Published in Annals of Global Health, this research focuses on how the global health workforce has changed considerably, with health systems increasingly relying upon local and nationally trained staff and management. As such, the impetus has increased for universities in high-income countries (HICs) to develop programs that provide graduates the diversification of skills to fit current global health demands.
Expansion of global health education programs is well documented and presumed to be the result of a rapid increase in students interested in social accountability, health equity and health advocacy, rather than a reflection of an increase in employer demand.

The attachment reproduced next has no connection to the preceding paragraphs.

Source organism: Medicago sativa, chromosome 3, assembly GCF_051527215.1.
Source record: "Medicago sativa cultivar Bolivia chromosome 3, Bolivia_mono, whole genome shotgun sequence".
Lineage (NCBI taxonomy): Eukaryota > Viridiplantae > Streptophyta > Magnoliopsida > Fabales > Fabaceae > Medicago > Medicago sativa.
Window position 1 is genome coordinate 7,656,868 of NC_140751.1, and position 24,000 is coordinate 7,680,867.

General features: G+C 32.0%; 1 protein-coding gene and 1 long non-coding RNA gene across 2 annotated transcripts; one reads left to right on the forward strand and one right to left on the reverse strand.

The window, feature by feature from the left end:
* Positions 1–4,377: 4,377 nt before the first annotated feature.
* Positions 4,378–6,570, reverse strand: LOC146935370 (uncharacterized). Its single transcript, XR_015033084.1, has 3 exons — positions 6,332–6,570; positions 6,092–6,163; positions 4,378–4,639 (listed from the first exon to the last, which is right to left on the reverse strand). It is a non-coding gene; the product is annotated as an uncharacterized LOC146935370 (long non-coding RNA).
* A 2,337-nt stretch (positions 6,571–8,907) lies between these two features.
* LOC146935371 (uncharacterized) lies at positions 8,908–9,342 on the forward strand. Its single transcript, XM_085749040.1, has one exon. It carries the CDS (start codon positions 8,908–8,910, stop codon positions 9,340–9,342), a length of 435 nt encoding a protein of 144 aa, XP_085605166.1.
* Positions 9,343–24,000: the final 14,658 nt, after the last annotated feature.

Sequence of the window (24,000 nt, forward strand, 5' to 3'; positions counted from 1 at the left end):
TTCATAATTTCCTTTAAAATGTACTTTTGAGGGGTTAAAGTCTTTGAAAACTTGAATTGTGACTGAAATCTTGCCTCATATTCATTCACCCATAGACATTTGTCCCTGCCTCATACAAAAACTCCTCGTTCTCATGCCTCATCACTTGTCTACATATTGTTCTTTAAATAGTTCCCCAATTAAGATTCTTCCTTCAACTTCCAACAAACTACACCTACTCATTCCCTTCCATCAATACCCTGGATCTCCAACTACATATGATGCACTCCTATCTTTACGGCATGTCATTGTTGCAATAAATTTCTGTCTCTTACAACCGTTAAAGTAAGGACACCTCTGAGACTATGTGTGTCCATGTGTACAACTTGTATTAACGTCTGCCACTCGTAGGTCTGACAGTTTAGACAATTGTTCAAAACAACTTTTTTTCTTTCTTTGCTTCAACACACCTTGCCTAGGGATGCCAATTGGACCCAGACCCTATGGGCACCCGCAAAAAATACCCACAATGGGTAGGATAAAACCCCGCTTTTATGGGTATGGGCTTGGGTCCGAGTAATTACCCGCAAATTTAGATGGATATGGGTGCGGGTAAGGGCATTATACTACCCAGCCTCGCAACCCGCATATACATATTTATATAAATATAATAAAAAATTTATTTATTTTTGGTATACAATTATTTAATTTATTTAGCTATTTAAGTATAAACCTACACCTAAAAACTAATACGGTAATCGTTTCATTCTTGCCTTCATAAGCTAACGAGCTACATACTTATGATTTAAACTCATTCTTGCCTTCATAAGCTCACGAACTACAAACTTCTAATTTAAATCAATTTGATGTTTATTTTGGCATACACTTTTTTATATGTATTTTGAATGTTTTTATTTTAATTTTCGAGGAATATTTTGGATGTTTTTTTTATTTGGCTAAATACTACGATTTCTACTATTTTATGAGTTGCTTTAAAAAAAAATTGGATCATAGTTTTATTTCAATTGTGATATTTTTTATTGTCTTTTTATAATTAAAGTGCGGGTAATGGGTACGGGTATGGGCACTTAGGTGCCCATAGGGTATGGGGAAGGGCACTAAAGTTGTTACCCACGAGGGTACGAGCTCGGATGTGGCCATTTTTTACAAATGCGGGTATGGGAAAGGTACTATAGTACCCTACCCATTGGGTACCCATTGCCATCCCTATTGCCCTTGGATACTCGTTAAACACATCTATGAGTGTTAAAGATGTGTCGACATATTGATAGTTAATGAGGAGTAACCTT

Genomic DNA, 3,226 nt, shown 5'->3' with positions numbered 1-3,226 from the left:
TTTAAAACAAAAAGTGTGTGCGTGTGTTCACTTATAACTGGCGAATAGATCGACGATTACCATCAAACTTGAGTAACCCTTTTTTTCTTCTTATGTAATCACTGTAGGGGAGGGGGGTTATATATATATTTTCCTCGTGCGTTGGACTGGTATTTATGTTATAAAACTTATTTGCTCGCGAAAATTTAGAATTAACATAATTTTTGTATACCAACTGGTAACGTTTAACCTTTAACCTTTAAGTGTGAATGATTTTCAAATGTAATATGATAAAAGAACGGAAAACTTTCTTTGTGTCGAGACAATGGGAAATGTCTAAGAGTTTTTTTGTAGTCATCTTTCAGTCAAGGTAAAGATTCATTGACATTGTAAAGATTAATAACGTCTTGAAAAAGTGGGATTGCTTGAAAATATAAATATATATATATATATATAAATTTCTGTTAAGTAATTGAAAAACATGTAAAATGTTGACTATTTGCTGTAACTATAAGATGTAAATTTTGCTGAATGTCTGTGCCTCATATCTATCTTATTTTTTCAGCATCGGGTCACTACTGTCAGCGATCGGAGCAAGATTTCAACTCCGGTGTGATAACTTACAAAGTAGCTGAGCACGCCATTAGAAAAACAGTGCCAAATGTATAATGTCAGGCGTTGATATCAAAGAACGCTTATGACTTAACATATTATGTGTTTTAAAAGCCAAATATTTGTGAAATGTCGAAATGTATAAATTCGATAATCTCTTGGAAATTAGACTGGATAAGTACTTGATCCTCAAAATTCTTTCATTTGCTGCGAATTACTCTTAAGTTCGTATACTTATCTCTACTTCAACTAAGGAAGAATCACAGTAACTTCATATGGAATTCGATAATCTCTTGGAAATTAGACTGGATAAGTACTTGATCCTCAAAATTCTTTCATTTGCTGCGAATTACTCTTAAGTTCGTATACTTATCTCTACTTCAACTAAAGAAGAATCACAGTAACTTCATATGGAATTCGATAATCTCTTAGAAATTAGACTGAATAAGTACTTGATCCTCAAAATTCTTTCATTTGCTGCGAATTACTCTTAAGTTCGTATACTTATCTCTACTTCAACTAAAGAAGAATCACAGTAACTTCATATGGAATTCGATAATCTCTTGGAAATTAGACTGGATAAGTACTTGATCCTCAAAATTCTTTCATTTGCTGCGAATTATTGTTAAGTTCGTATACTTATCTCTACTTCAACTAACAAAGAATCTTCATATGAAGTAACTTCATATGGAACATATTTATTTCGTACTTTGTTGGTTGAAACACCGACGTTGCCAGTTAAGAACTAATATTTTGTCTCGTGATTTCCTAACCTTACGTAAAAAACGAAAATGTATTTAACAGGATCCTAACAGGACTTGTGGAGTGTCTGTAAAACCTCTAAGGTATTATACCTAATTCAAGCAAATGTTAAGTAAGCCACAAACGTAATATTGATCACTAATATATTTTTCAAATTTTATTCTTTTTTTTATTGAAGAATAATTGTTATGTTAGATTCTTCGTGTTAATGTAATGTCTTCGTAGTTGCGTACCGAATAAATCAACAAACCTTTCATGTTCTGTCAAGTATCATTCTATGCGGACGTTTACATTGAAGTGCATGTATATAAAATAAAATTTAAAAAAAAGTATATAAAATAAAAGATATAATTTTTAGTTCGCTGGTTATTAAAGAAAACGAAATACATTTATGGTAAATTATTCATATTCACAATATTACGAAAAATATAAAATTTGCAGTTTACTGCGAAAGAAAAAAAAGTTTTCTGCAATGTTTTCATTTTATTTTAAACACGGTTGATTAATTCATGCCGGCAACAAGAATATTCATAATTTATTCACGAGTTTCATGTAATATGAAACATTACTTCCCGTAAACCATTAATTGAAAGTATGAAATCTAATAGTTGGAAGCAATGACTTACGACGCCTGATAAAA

Significant intra-national health disparities exist in many countries and are highlighted as impetus for a global health workforce with domestically focused expertise. Yet, despite uncertain job prospects and reduced funding for international activities, students are frequently drawn to international global health programs by the glamor of working in far-away low- and middle-income country settings (LMICs), as well as the desire to do meaningful work.
Our Executive Director, Dr. Jessica Evert has co-authored a this paper that seeks to examine the job search, employment experiences, and job availability of recent global health-focused master’s level graduates. Read the full article at the Annals of Global Health.